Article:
Burmese officials downplay the health crisis, noting provisions of water and medical services. But the misery in the camps tells another story. Just off the road that leads inside, naked children with extended bellies loiter near a makeshift clinic that serves hundreds of families living in tarp-and-sheet-metal barracks. A line of mothers awaits the attention of Chit San Win, a former nurse who, out of necessity, has become a mobile doctor to the displaced. He sees an average of 40 patients a day and says conditions have become “much worse” since Doctors Without Borders was ousted, citing the dearth of government services and supplies. A 1-year-old boy under his care coughs with symptoms of tuberculosis, a growing scourge due to a lack of vaccinations. HIV and malaria are also a concern. However, without a lab to run tests or international aid agencies to provide hospital referrals, he’s left giving out hopeful assurances and second-rate medicine. “I do what I can,” says Chit San Win.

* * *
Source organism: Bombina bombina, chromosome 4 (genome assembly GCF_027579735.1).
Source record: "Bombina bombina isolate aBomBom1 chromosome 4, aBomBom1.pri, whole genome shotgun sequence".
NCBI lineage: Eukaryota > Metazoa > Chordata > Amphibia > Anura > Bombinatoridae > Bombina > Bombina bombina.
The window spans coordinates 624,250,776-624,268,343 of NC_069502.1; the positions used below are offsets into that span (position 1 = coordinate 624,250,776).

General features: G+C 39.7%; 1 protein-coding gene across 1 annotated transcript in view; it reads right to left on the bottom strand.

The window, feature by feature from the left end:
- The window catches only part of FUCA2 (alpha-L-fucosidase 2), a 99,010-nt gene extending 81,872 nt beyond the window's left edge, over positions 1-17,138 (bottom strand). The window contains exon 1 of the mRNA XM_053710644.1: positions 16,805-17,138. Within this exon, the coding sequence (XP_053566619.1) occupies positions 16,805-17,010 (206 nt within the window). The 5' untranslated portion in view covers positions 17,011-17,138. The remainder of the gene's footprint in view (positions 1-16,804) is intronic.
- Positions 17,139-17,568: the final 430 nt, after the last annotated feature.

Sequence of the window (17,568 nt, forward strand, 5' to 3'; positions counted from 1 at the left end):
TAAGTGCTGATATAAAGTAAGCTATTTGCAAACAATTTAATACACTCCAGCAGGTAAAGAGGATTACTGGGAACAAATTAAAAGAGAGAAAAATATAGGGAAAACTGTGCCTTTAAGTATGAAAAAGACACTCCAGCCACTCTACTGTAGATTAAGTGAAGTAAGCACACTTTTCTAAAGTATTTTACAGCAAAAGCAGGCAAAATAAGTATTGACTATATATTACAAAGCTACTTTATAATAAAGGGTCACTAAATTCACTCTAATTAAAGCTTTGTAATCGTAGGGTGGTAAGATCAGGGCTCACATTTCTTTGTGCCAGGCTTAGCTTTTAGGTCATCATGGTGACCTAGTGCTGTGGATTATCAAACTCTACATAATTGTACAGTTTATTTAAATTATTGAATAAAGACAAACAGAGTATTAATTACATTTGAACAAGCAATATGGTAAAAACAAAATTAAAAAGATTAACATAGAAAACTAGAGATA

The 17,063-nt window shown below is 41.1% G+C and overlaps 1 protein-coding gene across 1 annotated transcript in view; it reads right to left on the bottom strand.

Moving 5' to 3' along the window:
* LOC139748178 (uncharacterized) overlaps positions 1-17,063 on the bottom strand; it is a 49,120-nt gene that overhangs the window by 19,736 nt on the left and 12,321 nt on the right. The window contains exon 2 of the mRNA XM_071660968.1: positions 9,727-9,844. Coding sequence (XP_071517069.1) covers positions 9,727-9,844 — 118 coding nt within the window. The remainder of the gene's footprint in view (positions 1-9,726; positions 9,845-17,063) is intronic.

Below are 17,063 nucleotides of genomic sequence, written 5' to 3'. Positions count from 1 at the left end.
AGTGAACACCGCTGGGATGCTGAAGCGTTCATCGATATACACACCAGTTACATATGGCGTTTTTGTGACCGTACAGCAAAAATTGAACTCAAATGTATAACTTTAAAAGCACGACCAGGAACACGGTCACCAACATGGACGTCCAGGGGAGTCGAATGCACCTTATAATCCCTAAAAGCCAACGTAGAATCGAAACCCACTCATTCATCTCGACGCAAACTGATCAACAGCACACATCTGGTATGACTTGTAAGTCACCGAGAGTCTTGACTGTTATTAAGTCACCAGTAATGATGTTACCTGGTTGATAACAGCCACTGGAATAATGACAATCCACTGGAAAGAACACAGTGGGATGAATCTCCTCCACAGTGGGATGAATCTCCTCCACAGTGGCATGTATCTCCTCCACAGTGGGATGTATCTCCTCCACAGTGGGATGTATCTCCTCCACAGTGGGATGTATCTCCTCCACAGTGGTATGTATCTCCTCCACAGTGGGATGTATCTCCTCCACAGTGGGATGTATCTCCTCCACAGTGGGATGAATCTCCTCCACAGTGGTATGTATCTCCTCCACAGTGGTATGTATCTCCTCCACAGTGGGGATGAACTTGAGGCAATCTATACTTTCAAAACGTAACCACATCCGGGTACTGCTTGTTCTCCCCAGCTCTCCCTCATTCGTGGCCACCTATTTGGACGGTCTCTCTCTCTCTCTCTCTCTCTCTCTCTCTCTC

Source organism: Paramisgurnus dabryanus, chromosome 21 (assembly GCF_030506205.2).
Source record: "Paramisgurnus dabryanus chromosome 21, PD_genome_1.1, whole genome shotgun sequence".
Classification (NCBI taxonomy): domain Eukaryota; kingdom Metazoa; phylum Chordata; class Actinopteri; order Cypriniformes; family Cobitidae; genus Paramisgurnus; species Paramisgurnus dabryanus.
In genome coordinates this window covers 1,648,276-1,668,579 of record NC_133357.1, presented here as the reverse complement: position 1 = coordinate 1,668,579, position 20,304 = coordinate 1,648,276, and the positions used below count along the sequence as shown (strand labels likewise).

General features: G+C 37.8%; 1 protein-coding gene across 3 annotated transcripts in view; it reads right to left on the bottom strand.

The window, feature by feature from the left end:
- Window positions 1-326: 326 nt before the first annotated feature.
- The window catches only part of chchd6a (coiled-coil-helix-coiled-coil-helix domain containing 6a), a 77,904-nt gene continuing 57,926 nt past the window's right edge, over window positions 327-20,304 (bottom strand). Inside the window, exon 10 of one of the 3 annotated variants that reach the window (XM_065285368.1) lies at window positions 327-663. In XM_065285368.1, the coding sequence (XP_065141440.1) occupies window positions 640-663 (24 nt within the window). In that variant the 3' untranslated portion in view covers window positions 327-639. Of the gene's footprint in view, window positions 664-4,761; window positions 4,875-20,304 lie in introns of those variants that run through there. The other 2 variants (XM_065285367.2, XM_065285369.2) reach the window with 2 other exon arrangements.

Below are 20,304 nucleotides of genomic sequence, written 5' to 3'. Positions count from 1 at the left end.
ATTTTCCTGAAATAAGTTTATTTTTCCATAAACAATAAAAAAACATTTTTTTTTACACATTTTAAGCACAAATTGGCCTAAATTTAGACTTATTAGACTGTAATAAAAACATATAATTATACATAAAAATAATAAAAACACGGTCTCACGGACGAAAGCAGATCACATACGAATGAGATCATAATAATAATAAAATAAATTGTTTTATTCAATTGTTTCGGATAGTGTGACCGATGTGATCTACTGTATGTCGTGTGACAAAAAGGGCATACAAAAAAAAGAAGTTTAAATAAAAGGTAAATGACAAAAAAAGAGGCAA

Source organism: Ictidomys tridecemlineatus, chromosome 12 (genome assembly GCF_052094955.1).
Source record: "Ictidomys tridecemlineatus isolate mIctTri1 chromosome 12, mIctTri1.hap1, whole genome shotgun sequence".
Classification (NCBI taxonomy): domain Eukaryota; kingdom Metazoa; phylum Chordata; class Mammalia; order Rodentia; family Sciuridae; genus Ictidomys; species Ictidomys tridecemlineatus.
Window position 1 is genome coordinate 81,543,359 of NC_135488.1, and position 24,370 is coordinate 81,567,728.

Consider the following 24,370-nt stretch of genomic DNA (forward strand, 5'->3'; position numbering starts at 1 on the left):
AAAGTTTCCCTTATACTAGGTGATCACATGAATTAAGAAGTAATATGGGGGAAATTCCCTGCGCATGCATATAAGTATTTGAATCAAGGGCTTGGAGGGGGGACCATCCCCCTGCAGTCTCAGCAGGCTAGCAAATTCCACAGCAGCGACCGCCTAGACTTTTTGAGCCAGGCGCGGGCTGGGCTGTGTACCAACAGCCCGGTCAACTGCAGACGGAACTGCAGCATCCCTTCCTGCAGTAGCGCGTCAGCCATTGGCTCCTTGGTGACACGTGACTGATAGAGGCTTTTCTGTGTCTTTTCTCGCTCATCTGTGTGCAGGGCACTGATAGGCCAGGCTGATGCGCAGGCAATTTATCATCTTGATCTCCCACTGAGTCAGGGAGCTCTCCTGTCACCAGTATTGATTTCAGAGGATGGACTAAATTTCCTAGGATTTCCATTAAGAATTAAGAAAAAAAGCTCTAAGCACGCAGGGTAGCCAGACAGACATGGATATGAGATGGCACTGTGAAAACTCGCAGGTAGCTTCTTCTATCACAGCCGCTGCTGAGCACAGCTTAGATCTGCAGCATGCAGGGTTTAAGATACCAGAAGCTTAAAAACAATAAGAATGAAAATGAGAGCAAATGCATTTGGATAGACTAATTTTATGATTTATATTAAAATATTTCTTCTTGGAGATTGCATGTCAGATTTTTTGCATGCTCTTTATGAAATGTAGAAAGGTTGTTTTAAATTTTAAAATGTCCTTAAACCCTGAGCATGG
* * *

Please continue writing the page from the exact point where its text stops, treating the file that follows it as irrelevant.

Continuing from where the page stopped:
While the death toll is not clear because of the restrictions against aid groups, desperate conditions have driven scores of Rohingya to risk their lives at sea on boats bound for Thailand and Malaysia. Originally, traffickers packed dozens of refugees onto rickety craft that often sank. These days, the smaller boats ferry travelers to larger vessels that come up from the Burma-Thailand border; once full, with 300 to 500 passengers, they set off on the three-day voyage to Thailand. On arrival, the Rohingya must pay $2,000 to traffickers who brought them. If they fail to pay up, they may be imprisoned in jungle camps for ransom or sold into debt bondage. Those caught by the authorities hardly fare better: the Thais corral them in grim detention centers, where they fester as officials wait for a third country to take them.